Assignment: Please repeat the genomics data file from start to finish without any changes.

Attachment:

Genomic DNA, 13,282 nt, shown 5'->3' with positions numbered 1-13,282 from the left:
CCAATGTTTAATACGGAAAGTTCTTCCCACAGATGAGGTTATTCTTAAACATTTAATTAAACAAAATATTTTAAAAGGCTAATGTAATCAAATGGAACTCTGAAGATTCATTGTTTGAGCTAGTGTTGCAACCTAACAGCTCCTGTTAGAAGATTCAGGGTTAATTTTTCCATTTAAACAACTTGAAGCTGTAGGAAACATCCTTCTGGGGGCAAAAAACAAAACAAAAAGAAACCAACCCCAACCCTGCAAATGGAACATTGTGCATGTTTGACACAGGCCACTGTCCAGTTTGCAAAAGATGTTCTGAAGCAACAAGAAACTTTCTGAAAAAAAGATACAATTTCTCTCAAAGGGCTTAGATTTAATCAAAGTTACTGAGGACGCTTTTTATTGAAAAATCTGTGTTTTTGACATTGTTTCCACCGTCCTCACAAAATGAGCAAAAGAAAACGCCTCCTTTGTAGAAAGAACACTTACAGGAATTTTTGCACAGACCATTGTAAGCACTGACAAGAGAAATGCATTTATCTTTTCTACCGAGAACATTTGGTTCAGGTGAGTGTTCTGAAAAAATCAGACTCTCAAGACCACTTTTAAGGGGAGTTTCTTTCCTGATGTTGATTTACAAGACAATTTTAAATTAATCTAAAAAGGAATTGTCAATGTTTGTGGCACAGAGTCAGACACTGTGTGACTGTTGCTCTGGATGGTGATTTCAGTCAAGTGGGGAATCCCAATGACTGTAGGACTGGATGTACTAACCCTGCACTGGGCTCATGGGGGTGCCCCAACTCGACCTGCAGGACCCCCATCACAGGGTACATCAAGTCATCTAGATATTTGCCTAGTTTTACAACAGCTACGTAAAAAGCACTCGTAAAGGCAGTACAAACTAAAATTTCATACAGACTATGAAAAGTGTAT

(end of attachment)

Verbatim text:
Genomic DNA, 13,282 nt, shown 5'->3' with positions numbered 1-13,282 from the left:
CCAATGTTTAATACGGAAAGTTCTTCCCACAGATGAGGTTATTCTTAAACATTTAATTAAACAAAATATTTTAAAAGGCTAATGTAATCAAATGGAACTCTGAAGATTCATTGTTTGAGCTAGTGTTGCAACCTAACAGCTCCTGTTAGAAGATTCAGGGTTAATTTTTCCATTTAAACAACTTGAAGCTGTAGGAAACATCCTTCTGGGGGCAAAAAACAAAACAAAAAGAAACCAACCCCAACCCTGCAAATGGAACATTGTGCATGTTTGACACAGGCCACTGTCCAGTTTGCAAAAGATGTTCTGAAGCAACAAGAAACTTTCTGAAAAAAAGATACAATTTCTCTCAAAGGGCTTAGATTTAATCAAAGTTACTGAGGACGCTTTTTATTGAAAAATCTGTGTTTTTGACATTGTTTCCACCGTCCTCACAAAATGAGCAAAAGAAAACGCCTCCTTTGTAGAAAGAACACTTACAGGAATTTTTGCACAGACCATTGTAAGCACTGACAAGAGAAATGCATTTATCTTTTCTACCGAGAACATTTGGTTCAGGTGAGTGTTCTGAAAAAATCAGACTCTCAAGACCACTTTTAAGGGGAGTTTCTTTCCTGATGTTGATTTACAAGACAATTTTAAATTAATCTAAAAAGGAATTGTCAATGTTTGTGGCACAGAGTCAGACACTGTGTGACTGTTGCTCTGGATGGTGATTTCAGTCAAGTGGGGAATCCCAATGACTGTAGGACTGGATGTACTAACCCTGCACTGGGCTCATGGGGGTGCCCCAACTCGACCTGCAGGACCCCCATCACAGGGTACATCAAGTCATCTAGATATTTGCCTAGTTTTACAACAGCTACGTAAAAAGCACTCGTAAAGGCAGTACAAACTAAAATTTCATACAGACTATGAAAAGTGTAT